Posts Tagged ‘dog shelters in dubai’
If anyone is around for the summer they desperately need foster homes.
Fostering is taking a dog into your home for a few weeks to give them a break from the kennels. They can return to K9 Friends on a date pre arranged with the shelter.
They have no small dogs available to foster, all of their dogs are medium sized and above and priority for fostering goes to our long timers.
Dogs that have been fostered are much easier to home as they have full reports from their foster homes which makes them more appealing. They will always find a dog that suits your situation and dogs will ALWAYS be taken back if fostered.
Please call our office on +971 4 887 8739 if you are interested in fostering.
During the months of July and August K9 friends is always full to capacity. The world has left Dubai for vacation and a lot of dogs have been kicked out of their homes as the owners made no provision for them whilst they were gone.
Fostering means caring for a dog in your home until a permanent home can be found or until it needs to return to the shelter. Ideally we are looking for foster homes for July and August. The dogs can be returned to K9 in September when our homing’s pick up again, or on any date pre arranged with our office. Be aware if you live in an apartment we will need a letter from the landlord to say its OK to keep a dog in the building. Read more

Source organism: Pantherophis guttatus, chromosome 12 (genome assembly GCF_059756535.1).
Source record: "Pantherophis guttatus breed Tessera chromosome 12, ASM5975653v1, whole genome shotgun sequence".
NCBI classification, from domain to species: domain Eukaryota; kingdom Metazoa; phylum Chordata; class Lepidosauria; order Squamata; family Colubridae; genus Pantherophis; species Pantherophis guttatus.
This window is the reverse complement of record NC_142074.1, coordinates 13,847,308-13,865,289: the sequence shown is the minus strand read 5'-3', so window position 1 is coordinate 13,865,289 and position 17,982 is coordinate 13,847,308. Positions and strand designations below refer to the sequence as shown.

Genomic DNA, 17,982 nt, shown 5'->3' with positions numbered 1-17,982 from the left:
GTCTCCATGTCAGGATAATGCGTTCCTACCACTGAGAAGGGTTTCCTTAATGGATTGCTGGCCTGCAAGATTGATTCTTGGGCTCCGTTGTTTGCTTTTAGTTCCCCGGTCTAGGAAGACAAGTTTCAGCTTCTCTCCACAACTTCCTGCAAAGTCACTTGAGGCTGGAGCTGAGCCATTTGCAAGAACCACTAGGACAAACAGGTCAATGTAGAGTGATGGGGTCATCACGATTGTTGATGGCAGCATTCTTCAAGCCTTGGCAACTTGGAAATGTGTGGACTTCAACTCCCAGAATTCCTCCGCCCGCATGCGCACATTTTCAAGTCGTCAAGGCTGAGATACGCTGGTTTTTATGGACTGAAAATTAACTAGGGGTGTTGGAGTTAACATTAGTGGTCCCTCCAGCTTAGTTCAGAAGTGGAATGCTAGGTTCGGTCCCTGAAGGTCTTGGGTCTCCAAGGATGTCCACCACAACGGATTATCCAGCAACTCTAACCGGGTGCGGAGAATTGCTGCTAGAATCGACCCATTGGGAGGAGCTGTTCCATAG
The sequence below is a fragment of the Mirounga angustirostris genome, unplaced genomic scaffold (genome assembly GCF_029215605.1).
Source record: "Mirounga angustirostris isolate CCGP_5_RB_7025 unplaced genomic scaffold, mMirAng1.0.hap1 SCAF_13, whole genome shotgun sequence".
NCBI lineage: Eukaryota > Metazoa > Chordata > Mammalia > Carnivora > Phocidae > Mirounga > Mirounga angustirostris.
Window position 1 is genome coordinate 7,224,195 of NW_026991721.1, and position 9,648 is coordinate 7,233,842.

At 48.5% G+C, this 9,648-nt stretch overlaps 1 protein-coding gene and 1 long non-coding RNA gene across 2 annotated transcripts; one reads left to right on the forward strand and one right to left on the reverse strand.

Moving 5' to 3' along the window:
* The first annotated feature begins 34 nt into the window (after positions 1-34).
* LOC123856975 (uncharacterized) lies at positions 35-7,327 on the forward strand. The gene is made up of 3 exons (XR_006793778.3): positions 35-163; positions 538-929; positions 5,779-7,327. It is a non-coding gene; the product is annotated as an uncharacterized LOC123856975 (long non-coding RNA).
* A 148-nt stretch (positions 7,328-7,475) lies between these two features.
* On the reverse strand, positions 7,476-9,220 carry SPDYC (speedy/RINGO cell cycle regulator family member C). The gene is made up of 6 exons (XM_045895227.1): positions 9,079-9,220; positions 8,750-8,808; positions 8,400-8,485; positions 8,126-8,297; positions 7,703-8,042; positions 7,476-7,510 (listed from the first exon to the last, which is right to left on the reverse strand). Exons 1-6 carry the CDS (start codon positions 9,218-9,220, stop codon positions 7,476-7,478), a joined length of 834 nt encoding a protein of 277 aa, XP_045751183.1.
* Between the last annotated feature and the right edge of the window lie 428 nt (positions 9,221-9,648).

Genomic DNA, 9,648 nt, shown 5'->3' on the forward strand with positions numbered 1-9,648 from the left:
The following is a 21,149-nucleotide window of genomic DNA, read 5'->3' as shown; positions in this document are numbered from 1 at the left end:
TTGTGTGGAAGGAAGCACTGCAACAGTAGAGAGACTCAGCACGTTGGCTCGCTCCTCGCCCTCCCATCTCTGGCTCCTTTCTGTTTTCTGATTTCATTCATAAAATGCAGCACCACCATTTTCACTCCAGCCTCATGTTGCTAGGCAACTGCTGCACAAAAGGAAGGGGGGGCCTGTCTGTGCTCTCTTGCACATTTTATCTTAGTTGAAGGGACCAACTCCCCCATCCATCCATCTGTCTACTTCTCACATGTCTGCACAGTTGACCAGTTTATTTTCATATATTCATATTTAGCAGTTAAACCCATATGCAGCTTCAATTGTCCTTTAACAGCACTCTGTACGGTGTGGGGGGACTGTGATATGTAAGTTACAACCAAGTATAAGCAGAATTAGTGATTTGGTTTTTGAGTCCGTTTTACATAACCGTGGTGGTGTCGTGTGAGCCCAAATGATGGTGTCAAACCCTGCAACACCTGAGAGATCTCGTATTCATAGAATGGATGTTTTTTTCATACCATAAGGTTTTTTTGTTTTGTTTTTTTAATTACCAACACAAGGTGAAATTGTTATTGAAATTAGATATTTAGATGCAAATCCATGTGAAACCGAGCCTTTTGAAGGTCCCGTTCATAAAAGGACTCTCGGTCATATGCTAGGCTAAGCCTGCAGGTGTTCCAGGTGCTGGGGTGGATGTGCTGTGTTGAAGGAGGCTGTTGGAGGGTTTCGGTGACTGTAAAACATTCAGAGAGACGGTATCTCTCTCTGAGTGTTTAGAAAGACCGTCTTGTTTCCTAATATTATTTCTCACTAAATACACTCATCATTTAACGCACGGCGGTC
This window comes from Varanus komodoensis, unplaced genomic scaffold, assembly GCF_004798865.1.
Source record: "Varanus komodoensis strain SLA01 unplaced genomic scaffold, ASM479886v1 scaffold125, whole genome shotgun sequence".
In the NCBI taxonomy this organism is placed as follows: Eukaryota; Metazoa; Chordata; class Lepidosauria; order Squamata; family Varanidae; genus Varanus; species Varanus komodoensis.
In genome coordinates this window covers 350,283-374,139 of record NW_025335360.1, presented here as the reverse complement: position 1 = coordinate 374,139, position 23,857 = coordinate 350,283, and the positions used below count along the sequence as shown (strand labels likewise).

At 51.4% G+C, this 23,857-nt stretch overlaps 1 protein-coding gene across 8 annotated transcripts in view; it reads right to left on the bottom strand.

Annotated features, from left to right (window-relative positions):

Found (when and where): Found near Baskin Robins Dubai Silicon Oasis on 3/9/14 evening
Municipality Tag Number:
Collar Color: red colar with designs and red bel
Pet’s Description: Seems to be 4-6 months. Friendly and playful
Summer is a tough time of year for all of the animal welfare groups and shelters. However well before many expats and locals alike head out of the country to beat the summer heat, most, if not all of the welfare groups are already posting ‘SORRY WE’RE FULL’ notices on their Facebook Pages.
Emma Creswell, Shelter Manager for the Sharjah Cat & Dog Shelter (SCADS) says that they average 14 abandoned animals every day. In recent years, the summer months show an increase in that number, with 20 or more animals being left at the shelter daily. As a result, SCADS is overloaded.
Having no choice but to house additional animals in their already full shelter, SCADS currently have an additional 28 pups and 22 kittens on top of their capacity to accommodate 40 dogs and 40 cats at any one time.
Extending capacity puts a heavy strain on them, as sadly, budget constraints dictate the number of animals SCADS is able to provide food and medical care for. Additionally, overcrowded enclosures can quickly become unhealthy environments for an animal’s physical health and mental well-being.
SCADS often reach out to other welfare groups (who are also under pressure) and the general public across the country to offer a reprieve for some of the animals they receive – however the reality is when there is no more space, no one to adopt and no one to foster, animals are put to sleep. Read more